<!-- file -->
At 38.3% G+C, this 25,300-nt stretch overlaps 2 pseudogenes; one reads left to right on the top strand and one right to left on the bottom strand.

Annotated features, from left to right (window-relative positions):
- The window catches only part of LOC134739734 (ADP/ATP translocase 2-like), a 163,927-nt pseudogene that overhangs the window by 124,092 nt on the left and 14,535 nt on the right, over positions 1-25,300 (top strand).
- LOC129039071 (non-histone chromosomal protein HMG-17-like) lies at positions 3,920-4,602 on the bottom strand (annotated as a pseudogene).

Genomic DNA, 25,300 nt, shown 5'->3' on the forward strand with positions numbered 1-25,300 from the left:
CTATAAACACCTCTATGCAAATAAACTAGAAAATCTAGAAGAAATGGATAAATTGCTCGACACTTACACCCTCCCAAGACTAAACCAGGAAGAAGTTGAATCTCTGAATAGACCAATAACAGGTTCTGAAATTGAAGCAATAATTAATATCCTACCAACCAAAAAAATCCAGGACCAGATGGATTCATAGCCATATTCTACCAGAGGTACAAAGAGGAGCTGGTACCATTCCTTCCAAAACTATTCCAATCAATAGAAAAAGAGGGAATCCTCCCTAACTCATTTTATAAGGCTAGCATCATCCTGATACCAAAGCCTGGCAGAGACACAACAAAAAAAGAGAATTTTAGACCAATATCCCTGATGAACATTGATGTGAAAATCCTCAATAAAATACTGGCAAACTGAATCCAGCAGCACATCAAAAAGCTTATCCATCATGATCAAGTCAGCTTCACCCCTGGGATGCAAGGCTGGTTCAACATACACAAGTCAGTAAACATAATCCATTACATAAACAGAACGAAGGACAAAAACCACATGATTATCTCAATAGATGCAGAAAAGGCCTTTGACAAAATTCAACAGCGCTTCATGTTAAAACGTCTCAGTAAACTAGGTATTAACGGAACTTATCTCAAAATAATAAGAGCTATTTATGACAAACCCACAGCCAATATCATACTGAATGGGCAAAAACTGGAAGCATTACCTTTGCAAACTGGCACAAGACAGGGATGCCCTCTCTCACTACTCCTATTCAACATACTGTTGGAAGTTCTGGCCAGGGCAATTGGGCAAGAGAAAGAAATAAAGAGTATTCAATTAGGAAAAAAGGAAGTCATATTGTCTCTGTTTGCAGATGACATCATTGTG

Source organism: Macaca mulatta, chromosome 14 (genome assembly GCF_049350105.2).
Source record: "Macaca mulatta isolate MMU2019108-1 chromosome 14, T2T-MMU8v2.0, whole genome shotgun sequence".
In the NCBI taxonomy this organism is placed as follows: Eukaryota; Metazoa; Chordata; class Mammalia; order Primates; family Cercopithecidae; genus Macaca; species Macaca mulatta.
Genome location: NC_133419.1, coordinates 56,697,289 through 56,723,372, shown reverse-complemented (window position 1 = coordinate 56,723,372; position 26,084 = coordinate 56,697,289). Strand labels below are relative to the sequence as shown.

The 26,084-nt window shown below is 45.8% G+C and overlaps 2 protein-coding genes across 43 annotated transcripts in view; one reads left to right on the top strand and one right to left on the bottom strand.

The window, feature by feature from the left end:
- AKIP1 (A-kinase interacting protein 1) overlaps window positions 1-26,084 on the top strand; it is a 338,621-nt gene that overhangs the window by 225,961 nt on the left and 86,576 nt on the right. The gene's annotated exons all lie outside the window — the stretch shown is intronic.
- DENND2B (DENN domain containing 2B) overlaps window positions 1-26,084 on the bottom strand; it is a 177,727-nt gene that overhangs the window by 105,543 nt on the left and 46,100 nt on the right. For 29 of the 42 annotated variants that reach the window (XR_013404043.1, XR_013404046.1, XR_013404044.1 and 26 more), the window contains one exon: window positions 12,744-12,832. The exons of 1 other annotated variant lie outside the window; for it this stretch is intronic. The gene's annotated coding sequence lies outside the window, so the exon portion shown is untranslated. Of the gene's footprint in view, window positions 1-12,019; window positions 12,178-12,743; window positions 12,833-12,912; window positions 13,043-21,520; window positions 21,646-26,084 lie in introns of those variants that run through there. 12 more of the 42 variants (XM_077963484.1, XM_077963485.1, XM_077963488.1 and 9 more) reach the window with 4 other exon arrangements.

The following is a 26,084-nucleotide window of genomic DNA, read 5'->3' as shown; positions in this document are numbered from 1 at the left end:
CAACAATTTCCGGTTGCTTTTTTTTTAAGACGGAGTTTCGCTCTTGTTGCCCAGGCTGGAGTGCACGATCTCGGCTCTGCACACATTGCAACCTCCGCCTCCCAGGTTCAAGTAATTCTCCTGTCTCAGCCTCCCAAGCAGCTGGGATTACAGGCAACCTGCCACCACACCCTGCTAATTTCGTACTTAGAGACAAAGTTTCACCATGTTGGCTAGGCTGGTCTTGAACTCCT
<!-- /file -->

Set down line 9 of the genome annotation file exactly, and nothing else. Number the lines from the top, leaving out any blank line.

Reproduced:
In the NCBI taxonomy this organism is placed as follows: Eukaryota; Metazoa; Chordata; class Mammalia; order Primates; family Cercopithecidae; genus Macaca; species Macaca mulatta.